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  • Posted on 2 August 2013

Omnicom-Publicis merger: after the theory, what about the practice?

by Tim Ringel, CEO at NetBooster Group

Since Saturday, the birth of the new advertising’s juggernaut has shaken the communications world up. By getting close, Publicis & Omnicom have built the biggest advertising group in history, hiring more than 130.000 people.

Economies of scale have not been efficient as far as Media agencies are concerned. In this way the merger is more than just financial.

Size does not raise the margin. However it can give an additional advantage regarding advertising sales agencies, and this exact advantage can in fact be questioned.

Today more and more inventories are auctioned to more and more promotional tools, excluding any attempt of negotiation on volumes. An advantage like this might allow the group to win some exclusive contracts with a few sales agencies, but the impact won’t be that important.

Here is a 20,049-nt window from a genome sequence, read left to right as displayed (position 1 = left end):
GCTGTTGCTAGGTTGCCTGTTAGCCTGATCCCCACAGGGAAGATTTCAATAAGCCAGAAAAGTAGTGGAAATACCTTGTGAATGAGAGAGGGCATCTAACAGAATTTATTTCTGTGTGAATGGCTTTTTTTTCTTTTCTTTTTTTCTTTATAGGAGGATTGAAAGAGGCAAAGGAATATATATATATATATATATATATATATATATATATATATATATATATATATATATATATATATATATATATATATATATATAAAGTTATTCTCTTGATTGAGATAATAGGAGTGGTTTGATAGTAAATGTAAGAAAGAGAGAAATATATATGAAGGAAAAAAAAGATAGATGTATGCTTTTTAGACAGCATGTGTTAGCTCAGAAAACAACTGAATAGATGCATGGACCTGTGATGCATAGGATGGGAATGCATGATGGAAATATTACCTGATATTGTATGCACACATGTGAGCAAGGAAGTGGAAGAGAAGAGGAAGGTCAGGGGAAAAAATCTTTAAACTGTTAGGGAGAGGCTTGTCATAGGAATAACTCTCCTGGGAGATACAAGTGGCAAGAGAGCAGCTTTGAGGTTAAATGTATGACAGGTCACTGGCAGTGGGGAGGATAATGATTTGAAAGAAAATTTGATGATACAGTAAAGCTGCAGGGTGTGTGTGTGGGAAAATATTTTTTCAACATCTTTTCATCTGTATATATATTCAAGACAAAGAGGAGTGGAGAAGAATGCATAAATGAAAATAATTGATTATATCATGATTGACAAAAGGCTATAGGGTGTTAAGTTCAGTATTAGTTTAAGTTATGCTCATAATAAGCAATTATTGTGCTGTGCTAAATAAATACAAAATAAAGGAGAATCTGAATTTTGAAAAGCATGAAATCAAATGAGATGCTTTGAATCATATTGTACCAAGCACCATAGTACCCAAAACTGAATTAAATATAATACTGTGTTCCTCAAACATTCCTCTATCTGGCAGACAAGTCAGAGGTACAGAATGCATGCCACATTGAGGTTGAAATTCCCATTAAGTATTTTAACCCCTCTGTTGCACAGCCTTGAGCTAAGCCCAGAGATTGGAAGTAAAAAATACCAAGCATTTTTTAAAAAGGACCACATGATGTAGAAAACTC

What about data?

As data dominates the digital world, agencies must equip themselves with substantial technological resources. In this way the merger will allow Publicis Omnicom Group to keep pace with the Internet’s giants like Google, Facebook and Yahoo!, but only if its data transformation is successful.

The best advantage of such a merger relies in its theoretical capacity of technological platform Vivaki’s mutualization (AOD, AODV, Qsuite, benchtools…). Indeed the platform’s investment capacities increase as its number of clients doubles.

We might think that with its bargaining power, this new player would lock positions and snap up a considerable part of the advertising inventory, damaging in this way the other agencies. But thanks to new technologies like the adexchanges and “cloud computing” the inventory is more and more volatile. That is the reason why innovation now comes before scalability. The success of startups such as Criteo and RocketFuel clearly proves it.

After all, Publicis Omnicom Group’s coming to the market isn’t such a bad news for independent agencies, provided that they remain mobile and inventive. Their true strength relies on their ability to implement innovative tools and methods in order to buy better, faster and with more efficiency, while shortening the pathways between idea, creation and media exposition. The deployed strategies are thus more hard-hitting.

Let’s get the competition (re)started!

Posted by Caroline